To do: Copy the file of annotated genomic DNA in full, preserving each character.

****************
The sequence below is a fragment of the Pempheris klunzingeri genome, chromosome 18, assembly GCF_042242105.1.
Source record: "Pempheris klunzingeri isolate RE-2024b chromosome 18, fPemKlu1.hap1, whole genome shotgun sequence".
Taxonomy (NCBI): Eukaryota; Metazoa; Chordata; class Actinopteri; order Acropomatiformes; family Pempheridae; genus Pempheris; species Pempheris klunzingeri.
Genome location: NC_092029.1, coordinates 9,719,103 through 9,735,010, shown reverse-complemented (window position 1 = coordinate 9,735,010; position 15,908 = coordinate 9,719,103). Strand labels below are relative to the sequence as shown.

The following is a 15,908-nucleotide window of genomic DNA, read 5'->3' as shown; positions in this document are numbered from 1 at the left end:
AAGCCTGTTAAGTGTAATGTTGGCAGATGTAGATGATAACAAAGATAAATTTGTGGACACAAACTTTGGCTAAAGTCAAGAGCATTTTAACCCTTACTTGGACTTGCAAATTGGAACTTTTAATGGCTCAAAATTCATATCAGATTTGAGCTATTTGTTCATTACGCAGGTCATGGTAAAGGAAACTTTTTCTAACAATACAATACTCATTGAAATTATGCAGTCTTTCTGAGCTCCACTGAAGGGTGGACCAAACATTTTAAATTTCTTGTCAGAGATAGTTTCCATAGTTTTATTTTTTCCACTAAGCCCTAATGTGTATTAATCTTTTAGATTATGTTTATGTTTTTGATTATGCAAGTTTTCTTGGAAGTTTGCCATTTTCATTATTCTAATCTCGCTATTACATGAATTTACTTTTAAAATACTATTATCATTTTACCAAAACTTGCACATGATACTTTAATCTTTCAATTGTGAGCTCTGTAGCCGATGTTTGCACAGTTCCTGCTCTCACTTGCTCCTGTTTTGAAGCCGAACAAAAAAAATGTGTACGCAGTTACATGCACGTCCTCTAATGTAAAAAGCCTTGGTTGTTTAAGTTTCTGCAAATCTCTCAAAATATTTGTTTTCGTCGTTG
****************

The sequence below is a fragment of the Pempheris klunzingeri genome, chromosome 18, assembly GCF_042242105.1.
Source record: "Pempheris klunzingeri isolate RE-2024b chromosome 18, fPemKlu1.hap1, whole genome shotgun sequence".
Taxonomy (NCBI): Eukaryota; Metazoa; Chordata; class Actinopteri; order Acropomatiformes; family Pempheridae; genus Pempheris; species Pempheris klunzingeri.
Genome location: NC_092029.1, coordinates 9,719,103 through 9,735,010, shown reverse-complemented (window position 1 = coordinate 9,735,010; position 15,908 = coordinate 9,719,103). Strand labels below are relative to the sequence as shown.

The following is a 15,908-nucleotide window of genomic DNA, read 5'->3' as shown; positions in this document are numbered from 1 at the left end:
AAGCCTGTTAAGTGTAATGTTGGCAGATGTAGATGATAACAAAGATAAATTTGTGGACACAAACTTTGGCTAAAGTCAAGAGCATTTTAACCCTTACTTGGACTTGCAAATTGGAACTTTTAATGGCTCAAAATTCATATCAGATTTGAGCTATTTGTTCATTACGCAGGTCATGGTAAAGGAAACTTTTTCTAACAATACAATACTCATTGAAATTATGCAGTCTTTCTGAGCTCCACTGAAGGGTGGACCAAACATTTTAAATTTCTTGTCAGAGATAGTTTCCATAGTTTTATTTTTTCCACTAAGCCCTAATGTGTATTAATCTTTTAGATTATGTTTATGTTTTTGATTATGCAAGTTTTCTTGGAAGTTTGCCATTTTCATTATTCTAATCTCGCTATTACATGAATTTACTTTTAAAATACTATTATCATTTTACCAAAACTTGCACATGATACTTTAATCTTTCAATTGTGAGCTCTGTAGCCGATGTTTGCACAGTTCCTGCTCTCACTTGCTCCTGTTTTGAAGCCGAACAAAAAAAATGTGTACGCAGTTACATGCACGTCCTCTAATGTAAAAAGCCTTGGTTGTTTAAGTTTCTGCAAATCTCTCAAAATATTTGTTTTCGTCGTTG